Madelyn Millard, who manages the equine division at Waterwild Farm near Lexington, has been awarded this year's Van Ness Award for leadership and service to the horse community in Kentucky.
The American Horse Council presents the Van Ness Award, which is named for Marjorie Van Ness, one of the founders of the New Jersey Horse Council and the AHC Coalition of State Horse Councils.
"As president of the Kentucky Horse Council, Ms. Millard has made her state council effective and critical to the industry's health and involved at the state and national level," AHC president Jay Hickey said. "During her tenure as president, Madelyn guided the KHC board and staff to develop novel programs in such diverse areas as horse welfare, equine professional education, youth support and recognition, trail protection, and legislative involvement and communications."
Millard helped create programs that emphasized that horse farms, whether commercial or recreational, play a large part in the agricultural life of Kentucky. She helped form "Save Our Horses," which funds programs helping unwanted horses; gelding and euthanasia clinics, which supplemented funding for horse owners' whose incomes did not allow them to pay for the services; and an equine disaster relief fund to assist horse owners nationwide if they are victims of floods, tornadoes, or other natural disasters.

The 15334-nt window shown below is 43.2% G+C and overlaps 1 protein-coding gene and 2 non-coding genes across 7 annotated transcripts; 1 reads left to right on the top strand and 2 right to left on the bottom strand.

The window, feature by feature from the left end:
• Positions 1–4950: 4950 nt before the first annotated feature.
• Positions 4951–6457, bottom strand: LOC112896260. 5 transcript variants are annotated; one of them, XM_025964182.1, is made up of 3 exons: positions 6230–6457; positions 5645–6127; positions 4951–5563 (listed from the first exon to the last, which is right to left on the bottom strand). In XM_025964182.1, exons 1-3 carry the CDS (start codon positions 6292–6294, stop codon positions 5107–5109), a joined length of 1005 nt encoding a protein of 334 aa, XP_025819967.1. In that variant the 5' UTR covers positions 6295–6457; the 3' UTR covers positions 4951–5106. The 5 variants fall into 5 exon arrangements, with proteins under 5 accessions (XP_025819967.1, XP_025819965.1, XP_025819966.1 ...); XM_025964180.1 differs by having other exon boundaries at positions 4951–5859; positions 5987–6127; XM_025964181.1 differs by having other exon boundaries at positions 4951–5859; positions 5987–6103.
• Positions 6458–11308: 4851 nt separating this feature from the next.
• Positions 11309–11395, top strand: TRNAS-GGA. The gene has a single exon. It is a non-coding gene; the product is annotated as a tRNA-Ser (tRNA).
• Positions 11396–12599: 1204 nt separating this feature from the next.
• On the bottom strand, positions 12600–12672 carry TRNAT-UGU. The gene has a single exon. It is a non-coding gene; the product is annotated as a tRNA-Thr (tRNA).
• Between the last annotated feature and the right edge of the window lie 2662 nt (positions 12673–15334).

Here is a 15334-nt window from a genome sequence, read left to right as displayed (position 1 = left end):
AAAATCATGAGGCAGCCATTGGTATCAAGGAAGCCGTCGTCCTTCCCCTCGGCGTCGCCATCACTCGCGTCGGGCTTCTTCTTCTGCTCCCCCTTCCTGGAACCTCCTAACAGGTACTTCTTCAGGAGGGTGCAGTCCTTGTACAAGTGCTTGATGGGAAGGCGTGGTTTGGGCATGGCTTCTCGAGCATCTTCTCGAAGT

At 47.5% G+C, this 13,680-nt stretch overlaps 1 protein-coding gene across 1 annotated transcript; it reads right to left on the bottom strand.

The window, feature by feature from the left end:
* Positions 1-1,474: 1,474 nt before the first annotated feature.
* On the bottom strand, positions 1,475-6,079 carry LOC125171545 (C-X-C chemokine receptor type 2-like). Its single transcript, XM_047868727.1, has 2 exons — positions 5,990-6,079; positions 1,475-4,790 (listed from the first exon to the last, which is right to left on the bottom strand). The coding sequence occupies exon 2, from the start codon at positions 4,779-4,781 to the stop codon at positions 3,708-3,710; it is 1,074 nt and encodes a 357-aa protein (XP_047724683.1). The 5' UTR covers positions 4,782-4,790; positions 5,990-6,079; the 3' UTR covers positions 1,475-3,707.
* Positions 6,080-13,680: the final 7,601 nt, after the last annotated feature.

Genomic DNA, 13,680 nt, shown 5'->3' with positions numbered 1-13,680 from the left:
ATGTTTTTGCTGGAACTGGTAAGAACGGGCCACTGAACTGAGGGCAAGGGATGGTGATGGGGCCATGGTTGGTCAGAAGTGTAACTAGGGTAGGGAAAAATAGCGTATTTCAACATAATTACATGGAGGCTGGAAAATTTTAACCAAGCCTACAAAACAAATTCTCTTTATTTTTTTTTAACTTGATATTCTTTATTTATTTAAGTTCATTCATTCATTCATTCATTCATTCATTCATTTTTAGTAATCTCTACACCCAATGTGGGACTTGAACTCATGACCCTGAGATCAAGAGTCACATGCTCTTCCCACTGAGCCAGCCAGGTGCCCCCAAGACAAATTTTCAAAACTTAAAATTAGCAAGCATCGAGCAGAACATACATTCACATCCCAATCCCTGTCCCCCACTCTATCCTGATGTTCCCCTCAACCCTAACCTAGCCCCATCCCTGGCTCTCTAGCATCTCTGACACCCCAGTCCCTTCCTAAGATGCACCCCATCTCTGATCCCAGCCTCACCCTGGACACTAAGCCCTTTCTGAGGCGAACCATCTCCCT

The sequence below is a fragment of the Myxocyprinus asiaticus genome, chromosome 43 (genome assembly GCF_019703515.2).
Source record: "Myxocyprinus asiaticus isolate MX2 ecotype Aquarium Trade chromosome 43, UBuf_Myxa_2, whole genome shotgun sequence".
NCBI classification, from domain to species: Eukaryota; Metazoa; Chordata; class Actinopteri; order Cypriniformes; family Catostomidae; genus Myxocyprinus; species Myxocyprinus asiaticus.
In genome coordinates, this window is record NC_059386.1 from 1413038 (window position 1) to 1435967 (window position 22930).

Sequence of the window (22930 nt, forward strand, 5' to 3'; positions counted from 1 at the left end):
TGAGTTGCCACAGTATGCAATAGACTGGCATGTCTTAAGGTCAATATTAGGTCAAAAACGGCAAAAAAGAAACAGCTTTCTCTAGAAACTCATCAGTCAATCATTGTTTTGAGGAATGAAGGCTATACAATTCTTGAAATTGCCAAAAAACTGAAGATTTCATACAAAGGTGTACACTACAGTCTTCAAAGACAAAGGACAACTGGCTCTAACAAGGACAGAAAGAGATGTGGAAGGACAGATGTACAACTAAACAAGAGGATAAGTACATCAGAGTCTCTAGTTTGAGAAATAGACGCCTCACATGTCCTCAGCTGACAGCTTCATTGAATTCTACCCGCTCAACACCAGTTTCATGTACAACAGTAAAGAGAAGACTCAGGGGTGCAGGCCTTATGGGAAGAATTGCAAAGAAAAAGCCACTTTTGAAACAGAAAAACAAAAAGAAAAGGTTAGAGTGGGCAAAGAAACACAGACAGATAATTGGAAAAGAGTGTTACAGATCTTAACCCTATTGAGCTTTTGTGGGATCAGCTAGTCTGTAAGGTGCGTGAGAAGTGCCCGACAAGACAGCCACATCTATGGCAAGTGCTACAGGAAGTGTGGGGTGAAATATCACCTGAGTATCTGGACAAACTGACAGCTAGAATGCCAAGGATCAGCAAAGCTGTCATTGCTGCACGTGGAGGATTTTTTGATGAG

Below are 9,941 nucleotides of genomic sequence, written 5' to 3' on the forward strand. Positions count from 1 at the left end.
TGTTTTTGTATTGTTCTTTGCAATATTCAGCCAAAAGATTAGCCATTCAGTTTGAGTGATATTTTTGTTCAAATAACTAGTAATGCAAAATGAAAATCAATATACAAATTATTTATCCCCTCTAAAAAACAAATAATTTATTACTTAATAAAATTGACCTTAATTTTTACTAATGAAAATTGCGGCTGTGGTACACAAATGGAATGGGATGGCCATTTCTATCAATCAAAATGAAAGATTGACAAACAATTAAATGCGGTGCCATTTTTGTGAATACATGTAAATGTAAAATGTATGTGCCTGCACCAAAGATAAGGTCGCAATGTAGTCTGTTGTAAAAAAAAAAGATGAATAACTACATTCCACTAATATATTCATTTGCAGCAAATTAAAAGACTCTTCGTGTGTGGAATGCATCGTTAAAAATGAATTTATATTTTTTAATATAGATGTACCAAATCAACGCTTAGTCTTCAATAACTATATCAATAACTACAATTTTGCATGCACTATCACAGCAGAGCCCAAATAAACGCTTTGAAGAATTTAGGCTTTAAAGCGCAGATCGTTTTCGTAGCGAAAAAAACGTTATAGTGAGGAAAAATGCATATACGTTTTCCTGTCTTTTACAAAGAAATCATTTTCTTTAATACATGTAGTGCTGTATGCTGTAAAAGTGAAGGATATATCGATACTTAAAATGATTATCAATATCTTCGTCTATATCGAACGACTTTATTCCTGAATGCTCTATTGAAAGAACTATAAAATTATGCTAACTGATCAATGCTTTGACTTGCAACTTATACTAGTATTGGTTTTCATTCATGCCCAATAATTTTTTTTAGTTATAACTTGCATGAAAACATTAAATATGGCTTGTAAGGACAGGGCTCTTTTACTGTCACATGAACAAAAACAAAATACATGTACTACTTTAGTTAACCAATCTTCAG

Millard also helped make the KHC more than a state organization. She has been active in the Coalition of State Horse Councils, first serving as vice chair in 2010-11, and then being elected chair in 2012 at the AHC annual meeting in late June in Washington, D.C.
"I am honored to have been chosen as the recipient of the Van Ness award," Millard said. "However, without the support of a great Kentucky board of directors and a truly outstanding executive director, I would not be accepting this award today. They shared my vision and supported the creation of so many new programs, and I share this award with them."
Millard is responsible for 40 to 50 client horses, as well as 12 Waterwild-owned horses, most of which are sport/pleasure horses involved in disciplines from dressage to eventing.